But I digress...In truth, the low speed of this vehicle immediately threw it out the door as an option. The Mrs has to take a very busy road to work and having a car tht maxes out at 55 (by memory) just wouldn't cut it.

But the mention of parks is interesting. I think of times I've gone camping and the park staff would pass by in their trucks. What better place to make use of such a vehicle? It's quiet in a place where you want quiet, slow where speed isn't an issue and doesn't have to travel long distances.

Hopefully the ZENN because more common-place in uses such as that one.

Saturday, May 03, 2008

Olympic Games or Global Sleepover?

Yikes. I'm struggling with these.

HBC, and Roots before them, were quite reliable for Olympic wear prior to coming up with these monstrosities. You couldn't make me wear that outfit on the right if you held a gun to my head.

Here's another:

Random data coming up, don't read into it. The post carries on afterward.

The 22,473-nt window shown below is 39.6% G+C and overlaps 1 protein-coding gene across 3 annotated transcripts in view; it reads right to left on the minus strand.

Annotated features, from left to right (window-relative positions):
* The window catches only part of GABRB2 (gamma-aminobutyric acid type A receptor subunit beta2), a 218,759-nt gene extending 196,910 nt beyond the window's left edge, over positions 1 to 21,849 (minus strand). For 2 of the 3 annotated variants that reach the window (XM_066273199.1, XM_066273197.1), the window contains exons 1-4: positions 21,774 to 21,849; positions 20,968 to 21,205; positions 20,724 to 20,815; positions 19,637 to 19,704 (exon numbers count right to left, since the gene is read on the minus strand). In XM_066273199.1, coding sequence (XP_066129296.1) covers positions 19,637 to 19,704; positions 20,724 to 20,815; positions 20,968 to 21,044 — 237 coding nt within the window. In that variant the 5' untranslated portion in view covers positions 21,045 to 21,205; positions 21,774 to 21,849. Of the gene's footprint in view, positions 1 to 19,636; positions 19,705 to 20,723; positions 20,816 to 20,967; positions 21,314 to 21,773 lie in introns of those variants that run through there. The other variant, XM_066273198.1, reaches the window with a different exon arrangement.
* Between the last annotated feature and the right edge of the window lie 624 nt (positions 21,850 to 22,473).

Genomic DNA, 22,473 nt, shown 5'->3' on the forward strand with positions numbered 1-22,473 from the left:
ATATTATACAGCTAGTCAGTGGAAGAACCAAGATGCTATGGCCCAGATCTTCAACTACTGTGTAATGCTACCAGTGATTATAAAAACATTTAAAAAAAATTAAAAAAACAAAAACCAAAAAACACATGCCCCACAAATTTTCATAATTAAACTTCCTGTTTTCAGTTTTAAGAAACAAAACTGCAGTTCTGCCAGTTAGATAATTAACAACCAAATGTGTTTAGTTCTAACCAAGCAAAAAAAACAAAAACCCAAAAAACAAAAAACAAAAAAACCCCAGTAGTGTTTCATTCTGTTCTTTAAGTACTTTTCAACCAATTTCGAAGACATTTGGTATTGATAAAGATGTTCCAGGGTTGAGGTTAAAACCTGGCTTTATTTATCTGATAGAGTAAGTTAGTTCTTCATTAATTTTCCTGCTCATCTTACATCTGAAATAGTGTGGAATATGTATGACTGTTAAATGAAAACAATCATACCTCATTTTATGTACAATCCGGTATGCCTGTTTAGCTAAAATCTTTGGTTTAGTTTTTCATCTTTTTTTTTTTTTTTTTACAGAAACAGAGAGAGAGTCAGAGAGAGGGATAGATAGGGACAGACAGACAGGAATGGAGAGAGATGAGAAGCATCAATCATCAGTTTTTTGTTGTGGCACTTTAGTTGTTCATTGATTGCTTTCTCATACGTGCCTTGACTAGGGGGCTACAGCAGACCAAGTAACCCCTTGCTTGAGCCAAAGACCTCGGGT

A little better. The lady at the left end did okay for herself. But I agree with Mrs THIT that this is reminiscent of that brutal Zubaz phase in the 80's, which was garish even by 80's standards.

There's some heat over the fact that these were made in China. Never mind the whole deal about how Team Canada's gear should probably be made in Canada, considering the quality of toys and pet foods to come out of China lately, if I started getting a little itchy while wearing them, I'd dial up a doctor pronto, Tonto. Being that I'm making every effort to avoid buying Chinese-made products, and preferring to not look like a dancer from Elton John's "I'm still Standing" video, I shouldn't have to face that issue.

The news is not all bad though. CTV explains...

...About 80 per cent of the uniforms will be made in China, and that number goes up to 90 per cent for Olympic wear sold to the public.

Critics say Canadian athletes should wear clothing manufactured strictly in Canada.
Liberal MP Denis Coderre said Canada is missing a "tremendous opportunity" to promote this country's textile industry on the world stage -- and called it an "unacceptable" snub considering the industry's struggles.

HBC stresses the uniforms and gear are "100-per-cent" Canadian and designed by a Toronto-based team, and that uniforms the athletes will wear on the podium and during the opening parade will be 100-per-cent Canadian-made.